5 Myths About Running, Calories and Weight Loss

Despite their apparent leanness, too many runners are discontent with their body fat. All too often, I hear seemingly lean marathoners express extreme frustration with their inability to lose undesired bumps and bulges:

Am I the only runner who has ever gained weight when training for a marathon?

Why does my husband lose weight when he starts running and I don't?

For all the exercise I do, I should be pencil-thin. Why can't I simply lose a few pounds?

Clearly, weight loss is not simple and often includes debunking a few myths. Perhaps this article will offer some insights that will lead to success with your weight loss efforts.

More: 5 Weight-Loss Myths Debunked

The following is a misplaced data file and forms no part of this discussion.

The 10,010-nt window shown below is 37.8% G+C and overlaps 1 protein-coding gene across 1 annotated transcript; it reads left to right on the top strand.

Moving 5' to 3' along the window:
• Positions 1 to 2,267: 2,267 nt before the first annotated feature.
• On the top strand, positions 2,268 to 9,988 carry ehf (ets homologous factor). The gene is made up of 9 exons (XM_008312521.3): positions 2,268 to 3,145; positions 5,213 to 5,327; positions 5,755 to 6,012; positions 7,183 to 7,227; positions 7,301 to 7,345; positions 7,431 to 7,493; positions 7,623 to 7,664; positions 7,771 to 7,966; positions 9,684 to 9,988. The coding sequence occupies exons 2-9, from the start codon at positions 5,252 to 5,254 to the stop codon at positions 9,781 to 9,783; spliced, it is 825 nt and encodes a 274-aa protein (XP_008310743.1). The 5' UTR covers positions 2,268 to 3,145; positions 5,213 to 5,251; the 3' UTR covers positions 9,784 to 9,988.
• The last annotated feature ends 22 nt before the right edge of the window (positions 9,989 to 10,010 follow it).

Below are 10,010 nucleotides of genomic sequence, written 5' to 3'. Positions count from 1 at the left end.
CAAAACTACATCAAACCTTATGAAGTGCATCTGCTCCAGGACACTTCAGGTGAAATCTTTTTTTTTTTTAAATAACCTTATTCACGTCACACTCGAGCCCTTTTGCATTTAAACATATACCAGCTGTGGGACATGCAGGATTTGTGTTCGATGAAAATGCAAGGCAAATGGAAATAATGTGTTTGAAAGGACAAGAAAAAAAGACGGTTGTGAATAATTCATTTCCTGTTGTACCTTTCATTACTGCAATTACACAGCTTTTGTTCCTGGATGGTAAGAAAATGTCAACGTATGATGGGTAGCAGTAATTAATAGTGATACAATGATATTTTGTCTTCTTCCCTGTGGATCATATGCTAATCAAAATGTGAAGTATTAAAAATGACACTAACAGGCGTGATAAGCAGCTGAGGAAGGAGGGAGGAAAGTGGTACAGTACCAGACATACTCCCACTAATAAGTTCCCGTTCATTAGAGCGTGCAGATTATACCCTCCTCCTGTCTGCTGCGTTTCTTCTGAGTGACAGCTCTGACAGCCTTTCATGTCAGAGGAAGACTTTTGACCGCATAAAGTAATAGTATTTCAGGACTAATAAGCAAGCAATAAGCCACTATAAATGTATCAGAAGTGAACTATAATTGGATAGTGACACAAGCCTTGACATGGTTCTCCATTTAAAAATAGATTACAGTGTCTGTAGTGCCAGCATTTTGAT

Myth: You must exercise in order to lose body fat.

To lose body fat, you must create a calorie deficit. You can create that deficit by:

  • Exercising, which improves your overall health and fitness, or
  • Eating fewer calories.

Even injured runners can lose fat, despite a lack of exercise. The complaint "I gained weight when I was injured because I couldn't run" could more correctly be stated "I gained weight because I mindlessly overate for comfort and fun."

More: Injured Runners: How to Eat to Recover Fast

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